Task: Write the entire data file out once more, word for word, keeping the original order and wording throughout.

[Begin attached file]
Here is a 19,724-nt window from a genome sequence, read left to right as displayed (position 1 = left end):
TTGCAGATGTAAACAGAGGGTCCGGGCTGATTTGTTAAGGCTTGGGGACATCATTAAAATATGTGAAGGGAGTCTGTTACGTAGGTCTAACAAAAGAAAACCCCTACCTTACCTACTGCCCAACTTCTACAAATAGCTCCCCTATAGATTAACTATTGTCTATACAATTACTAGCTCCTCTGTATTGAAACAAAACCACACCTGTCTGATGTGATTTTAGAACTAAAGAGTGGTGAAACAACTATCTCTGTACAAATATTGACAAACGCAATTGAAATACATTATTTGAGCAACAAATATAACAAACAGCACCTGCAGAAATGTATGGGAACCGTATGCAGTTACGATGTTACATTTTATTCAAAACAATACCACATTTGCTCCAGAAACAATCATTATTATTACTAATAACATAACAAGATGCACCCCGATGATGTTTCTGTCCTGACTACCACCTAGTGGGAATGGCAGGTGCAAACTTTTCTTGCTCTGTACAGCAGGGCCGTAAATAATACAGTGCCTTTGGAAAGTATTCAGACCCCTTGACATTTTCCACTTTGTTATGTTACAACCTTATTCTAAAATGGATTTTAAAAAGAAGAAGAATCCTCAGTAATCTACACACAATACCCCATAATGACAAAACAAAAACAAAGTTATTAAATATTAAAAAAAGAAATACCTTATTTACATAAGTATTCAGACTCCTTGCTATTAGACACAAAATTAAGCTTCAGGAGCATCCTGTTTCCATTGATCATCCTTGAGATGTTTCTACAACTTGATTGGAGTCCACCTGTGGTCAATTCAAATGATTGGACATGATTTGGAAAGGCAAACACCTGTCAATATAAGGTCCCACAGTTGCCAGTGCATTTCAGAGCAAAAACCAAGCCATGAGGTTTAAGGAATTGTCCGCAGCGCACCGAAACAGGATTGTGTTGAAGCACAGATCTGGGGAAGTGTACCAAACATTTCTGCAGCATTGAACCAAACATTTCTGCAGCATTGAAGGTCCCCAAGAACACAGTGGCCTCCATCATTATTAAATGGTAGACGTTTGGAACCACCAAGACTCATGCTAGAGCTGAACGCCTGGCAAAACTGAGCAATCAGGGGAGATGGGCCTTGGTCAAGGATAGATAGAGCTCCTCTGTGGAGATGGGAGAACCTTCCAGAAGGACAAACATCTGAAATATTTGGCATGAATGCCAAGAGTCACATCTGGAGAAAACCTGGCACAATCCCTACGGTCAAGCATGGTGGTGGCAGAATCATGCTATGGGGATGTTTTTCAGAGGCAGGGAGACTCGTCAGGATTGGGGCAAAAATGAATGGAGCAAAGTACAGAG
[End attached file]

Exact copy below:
Here is a 19,724-nt window from a genome sequence, read left to right as displayed (position 1 = left end):
TTGCAGATGTAAACAGAGGGTCCGGGCTGATTTGTTAAGGCTTGGGGACATCATTAAAATATGTGAAGGGAGTCTGTTACGTAGGTCTAACAAAAGAAAACCCCTACCTTACCTACTGCCCAACTTCTACAAATAGCTCCCCTATAGATTAACTATTGTCTATACAATTACTAGCTCCTCTGTATTGAAACAAAACCACACCTGTCTGATGTGATTTTAGAACTAAAGAGTGGTGAAACAACTATCTCTGTACAAATATTGACAAACGCAATTGAAATACATTATTTGAGCAACAAATATAACAAACAGCACCTGCAGAAATGTATGGGAACCGTATGCAGTTACGATGTTACATTTTATTCAAAACAATACCACATTTGCTCCAGAAACAATCATTATTATTACTAATAACATAACAAGATGCACCCCGATGATGTTTCTGTCCTGACTACCACCTAGTGGGAATGGCAGGTGCAAACTTTTCTTGCTCTGTACAGCAGGGCCGTAAATAATACAGTGCCTTTGGAAAGTATTCAGACCCCTTGACATTTTCCACTTTGTTATGTTACAACCTTATTCTAAAATGGATTTTAAAAAGAAGAAGAATCCTCAGTAATCTACACACAATACCCCATAATGACAAAACAAAAACAAAGTTATTAAATATTAAAAAAAGAAATACCTTATTTACATAAGTATTCAGACTCCTTGCTATTAGACACAAAATTAAGCTTCAGGAGCATCCTGTTTCCATTGATCATCCTTGAGATGTTTCTACAACTTGATTGGAGTCCACCTGTGGTCAATTCAAATGATTGGACATGATTTGGAAAGGCAAACACCTGTCAATATAAGGTCCCACAGTTGCCAGTGCATTTCAGAGCAAAAACCAAGCCATGAGGTTTAAGGAATTGTCCGCAGCGCACCGAAACAGGATTGTGTTGAAGCACAGATCTGGGGAAGTGTACCAAACATTTCTGCAGCATTGAACCAAACATTTCTGCAGCATTGAAGGTCCCCAAGAACACAGTGGCCTCCATCATTATTAAATGGTAGACGTTTGGAACCACCAAGACTCATGCTAGAGCTGAACGCCTGGCAAAACTGAGCAATCAGGGGAGATGGGCCTTGGTCAAGGATAGATAGAGCTCCTCTGTGGAGATGGGAGAACCTTCCAGAAGGACAAACATCTGAAATATTTGGCATGAATGCCAAGAGTCACATCTGGAGAAAACCTGGCACAATCCCTACGGTCAAGCATGGTGGTGGCAGAATCATGCTATGGGGATGTTTTTCAGAGGCAGGGAGACTCGTCAGGATTGGGGCAAAAATGAATGGAGCAAAGTACAGAG